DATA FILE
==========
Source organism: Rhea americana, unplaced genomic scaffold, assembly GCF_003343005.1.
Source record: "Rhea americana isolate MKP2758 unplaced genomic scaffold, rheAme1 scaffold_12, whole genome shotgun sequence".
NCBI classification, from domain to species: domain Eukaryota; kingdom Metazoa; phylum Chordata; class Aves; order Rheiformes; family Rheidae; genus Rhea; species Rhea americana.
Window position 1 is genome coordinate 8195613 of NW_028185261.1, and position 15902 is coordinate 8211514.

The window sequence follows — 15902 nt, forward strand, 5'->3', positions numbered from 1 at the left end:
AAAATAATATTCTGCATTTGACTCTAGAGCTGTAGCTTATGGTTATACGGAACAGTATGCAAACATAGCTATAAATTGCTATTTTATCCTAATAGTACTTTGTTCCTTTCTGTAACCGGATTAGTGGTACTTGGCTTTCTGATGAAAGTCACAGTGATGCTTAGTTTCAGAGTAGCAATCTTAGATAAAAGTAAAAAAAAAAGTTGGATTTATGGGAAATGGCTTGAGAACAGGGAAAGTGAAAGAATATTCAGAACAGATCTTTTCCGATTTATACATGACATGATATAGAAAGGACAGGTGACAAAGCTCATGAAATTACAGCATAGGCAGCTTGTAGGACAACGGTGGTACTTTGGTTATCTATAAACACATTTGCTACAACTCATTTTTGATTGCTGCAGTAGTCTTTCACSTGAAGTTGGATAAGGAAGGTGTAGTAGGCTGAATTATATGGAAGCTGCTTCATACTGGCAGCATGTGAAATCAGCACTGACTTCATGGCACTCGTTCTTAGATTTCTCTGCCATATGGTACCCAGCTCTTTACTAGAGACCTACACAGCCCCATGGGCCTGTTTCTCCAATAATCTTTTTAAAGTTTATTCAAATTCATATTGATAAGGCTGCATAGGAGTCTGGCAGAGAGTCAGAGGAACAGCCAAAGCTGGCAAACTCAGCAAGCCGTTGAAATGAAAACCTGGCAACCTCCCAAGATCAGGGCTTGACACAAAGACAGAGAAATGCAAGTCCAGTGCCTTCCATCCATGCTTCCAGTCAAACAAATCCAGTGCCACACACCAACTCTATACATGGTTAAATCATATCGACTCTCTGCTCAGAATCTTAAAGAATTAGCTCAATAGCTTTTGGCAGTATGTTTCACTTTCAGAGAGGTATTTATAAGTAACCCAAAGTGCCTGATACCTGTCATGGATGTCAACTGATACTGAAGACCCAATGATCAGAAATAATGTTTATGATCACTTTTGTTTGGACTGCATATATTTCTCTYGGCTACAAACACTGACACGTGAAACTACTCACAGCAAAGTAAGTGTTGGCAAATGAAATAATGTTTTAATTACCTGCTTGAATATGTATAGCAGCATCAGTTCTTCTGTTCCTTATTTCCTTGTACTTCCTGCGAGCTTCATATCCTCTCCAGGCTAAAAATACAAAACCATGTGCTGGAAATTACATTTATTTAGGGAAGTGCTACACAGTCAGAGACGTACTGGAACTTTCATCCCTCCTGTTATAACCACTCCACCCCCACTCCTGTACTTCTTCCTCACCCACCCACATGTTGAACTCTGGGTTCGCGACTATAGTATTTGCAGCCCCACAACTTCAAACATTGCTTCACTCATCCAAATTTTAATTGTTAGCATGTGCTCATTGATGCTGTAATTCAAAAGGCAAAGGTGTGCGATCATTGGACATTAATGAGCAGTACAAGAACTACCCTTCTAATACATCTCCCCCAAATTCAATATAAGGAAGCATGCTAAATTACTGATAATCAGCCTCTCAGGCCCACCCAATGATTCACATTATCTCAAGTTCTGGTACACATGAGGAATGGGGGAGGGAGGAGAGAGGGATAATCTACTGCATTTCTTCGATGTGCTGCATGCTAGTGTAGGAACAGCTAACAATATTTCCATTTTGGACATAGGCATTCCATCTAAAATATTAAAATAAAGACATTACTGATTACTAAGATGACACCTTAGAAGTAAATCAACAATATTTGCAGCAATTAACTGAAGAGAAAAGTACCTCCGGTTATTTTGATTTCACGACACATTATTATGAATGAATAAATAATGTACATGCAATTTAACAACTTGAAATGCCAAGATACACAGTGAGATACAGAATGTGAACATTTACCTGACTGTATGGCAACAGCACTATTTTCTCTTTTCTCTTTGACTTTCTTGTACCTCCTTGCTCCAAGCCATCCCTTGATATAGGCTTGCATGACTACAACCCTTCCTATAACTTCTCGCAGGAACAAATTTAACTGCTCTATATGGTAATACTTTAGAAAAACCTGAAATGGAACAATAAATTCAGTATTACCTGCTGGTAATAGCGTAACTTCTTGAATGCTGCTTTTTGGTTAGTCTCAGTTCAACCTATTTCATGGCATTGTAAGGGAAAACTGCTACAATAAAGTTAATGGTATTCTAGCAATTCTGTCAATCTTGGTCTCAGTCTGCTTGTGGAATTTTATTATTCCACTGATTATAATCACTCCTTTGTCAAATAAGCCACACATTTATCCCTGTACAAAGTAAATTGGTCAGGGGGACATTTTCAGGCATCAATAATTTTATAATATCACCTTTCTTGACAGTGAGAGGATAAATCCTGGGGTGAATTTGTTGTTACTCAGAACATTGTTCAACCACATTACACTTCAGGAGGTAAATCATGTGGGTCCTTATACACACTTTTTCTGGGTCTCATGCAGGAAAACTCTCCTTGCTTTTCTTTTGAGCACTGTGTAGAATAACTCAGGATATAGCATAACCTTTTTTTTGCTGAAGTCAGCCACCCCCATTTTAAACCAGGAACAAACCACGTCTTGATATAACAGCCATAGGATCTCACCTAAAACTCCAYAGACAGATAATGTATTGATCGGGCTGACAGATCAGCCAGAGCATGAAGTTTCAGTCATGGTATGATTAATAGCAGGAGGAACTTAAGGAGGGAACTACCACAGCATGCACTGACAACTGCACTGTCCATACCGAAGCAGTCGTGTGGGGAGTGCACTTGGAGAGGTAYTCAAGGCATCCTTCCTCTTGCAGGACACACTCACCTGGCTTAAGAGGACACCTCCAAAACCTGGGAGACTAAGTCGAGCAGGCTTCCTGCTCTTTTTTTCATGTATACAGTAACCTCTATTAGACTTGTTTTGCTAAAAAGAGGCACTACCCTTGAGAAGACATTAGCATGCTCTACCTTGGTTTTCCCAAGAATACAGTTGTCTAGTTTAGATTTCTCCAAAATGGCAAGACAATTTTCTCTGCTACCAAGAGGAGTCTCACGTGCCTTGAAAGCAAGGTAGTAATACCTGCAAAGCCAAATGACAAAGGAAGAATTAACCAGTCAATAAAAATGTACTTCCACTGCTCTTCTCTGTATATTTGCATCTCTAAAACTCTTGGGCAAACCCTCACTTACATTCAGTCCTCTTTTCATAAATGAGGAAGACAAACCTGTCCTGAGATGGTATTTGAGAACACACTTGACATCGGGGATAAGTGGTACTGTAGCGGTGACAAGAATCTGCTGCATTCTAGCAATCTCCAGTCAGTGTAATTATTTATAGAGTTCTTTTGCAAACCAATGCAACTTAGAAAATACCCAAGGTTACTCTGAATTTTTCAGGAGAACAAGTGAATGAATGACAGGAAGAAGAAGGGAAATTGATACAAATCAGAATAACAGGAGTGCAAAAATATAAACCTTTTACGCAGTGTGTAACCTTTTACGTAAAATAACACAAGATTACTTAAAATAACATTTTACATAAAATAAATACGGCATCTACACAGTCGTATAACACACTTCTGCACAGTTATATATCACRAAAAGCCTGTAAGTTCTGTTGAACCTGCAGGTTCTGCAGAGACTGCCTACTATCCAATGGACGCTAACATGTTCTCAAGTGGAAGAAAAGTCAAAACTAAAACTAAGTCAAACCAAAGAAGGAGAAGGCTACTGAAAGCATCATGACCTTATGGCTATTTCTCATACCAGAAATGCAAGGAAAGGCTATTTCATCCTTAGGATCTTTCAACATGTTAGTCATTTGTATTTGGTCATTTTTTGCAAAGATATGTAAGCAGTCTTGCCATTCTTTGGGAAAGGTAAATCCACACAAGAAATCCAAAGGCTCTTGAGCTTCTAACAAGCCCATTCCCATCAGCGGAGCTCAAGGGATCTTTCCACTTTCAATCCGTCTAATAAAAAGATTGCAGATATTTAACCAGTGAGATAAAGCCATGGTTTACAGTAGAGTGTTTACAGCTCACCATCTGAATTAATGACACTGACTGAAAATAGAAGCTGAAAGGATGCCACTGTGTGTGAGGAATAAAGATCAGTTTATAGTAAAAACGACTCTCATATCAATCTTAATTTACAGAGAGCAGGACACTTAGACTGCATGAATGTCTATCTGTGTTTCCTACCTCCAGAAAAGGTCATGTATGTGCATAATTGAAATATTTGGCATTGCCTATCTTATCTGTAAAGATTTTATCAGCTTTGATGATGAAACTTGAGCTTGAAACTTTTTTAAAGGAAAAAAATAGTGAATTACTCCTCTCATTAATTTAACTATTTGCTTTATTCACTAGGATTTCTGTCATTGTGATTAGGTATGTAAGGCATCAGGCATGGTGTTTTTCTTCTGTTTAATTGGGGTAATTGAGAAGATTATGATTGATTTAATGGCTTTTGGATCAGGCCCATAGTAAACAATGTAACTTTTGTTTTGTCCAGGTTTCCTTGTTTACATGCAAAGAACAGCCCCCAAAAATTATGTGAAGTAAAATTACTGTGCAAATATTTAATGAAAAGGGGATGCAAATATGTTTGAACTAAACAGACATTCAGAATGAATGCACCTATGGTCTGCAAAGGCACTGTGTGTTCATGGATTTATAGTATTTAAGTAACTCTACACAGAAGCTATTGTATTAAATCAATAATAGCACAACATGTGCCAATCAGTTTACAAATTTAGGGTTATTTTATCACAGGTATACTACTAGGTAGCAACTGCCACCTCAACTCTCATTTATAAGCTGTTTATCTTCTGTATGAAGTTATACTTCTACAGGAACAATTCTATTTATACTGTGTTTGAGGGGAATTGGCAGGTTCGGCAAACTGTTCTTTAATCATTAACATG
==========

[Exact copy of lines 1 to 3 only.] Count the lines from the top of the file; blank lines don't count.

Source organism: Rhea americana, unplaced genomic scaffold, assembly GCF_003343005.1.
Source record: "Rhea americana isolate MKP2758 unplaced genomic scaffold, rheAme1 scaffold_12, whole genome shotgun sequence".
NCBI classification, from domain to species: domain Eukaryota; kingdom Metazoa; phylum Chordata; class Aves; order Rheiformes; family Rheidae; genus Rhea; species Rhea americana.